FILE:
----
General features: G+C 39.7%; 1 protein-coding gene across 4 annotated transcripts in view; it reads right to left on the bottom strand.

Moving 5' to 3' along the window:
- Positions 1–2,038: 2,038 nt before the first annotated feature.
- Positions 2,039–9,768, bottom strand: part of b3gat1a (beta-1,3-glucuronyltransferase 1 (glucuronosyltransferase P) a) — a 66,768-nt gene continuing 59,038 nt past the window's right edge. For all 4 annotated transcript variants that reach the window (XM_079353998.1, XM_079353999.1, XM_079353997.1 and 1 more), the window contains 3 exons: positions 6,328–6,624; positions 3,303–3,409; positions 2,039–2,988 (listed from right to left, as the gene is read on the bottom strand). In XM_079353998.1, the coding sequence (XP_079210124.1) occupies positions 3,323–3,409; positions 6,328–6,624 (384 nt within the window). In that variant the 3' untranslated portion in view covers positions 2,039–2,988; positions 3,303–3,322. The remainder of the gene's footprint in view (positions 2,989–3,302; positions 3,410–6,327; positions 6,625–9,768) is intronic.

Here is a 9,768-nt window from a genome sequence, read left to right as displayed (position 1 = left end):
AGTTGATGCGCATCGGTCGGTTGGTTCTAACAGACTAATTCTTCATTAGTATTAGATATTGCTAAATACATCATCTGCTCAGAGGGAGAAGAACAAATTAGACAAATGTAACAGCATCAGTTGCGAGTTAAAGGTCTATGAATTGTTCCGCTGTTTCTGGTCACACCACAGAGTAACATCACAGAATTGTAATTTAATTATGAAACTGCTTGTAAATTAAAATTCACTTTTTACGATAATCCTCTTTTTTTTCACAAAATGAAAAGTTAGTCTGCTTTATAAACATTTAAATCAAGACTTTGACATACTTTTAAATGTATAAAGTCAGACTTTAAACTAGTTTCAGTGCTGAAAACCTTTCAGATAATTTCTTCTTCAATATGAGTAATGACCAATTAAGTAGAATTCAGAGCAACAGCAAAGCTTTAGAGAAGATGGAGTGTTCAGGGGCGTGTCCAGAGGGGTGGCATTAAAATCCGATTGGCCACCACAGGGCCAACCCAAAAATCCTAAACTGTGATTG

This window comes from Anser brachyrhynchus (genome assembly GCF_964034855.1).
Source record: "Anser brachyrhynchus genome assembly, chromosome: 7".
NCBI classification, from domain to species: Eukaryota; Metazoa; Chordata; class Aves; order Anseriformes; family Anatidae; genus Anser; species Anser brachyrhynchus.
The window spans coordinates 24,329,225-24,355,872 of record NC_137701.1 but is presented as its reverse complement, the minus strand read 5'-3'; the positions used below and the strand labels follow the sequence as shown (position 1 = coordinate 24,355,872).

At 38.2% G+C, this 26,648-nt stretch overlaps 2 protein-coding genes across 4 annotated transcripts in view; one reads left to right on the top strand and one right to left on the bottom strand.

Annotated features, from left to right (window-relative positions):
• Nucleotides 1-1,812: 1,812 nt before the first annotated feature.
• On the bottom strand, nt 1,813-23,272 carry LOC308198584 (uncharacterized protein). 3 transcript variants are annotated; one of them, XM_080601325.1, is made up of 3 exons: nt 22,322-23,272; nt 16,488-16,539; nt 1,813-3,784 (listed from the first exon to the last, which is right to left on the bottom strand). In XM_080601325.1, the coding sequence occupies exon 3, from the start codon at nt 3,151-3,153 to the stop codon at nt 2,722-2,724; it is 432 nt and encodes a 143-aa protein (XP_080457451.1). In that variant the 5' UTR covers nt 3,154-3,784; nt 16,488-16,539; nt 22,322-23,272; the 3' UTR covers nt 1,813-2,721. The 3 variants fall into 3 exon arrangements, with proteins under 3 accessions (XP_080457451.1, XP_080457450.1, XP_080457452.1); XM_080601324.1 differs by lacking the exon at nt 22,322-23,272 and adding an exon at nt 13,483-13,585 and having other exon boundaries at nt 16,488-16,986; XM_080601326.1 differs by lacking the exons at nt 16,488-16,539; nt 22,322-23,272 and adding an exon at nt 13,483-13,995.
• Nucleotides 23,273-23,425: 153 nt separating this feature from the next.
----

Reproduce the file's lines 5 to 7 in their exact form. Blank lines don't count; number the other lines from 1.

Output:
Here is a 9,768-nt window from a genome sequence, read left to right as displayed (position 1 = left end):
AGTTGATGCGCATCGGTCGGTTGGTTCTAACAGACTAATTCTTCATTAGTATTAGATATTGCTAAATACATCATCTGCTCAGAGGGAGAAGAACAAATTAGACAAATGTAACAGCATCAGTTGCGAGTTAAAGGTCTATGAATTGTTCCGCTGTTTCTGGTCACACCACAGAGTAACATCACAGAATTGTAATTTAATTATGAAACTGCTTGTAAATTAAAATTCACTTTTTACGATAATCCTCTTTTTTTTCACAAAATGAAAAGTTAGTCTGCTTTATAAACATTTAAATCAAGACTTTGACATACTTTTAAATGTATAAAGTCAGACTTTAAACTAGTTTCAGTGCTGAAAACCTTTCAGATAATTTCTTCTTCAATATGAGTAATGACCAATTAAGTAGAATTCAGAGCAACAGCAAAGCTTTAGAGAAGATGGAGTGTTCAGGGGCGTGTCCAGAGGGGTGGCATTAAAATCCGATTGGCCACCACAGGGCCAACCCAAAAATCCTAAACTGTGATTG

This window comes from Anser brachyrhynchus (genome assembly GCF_964034855.1).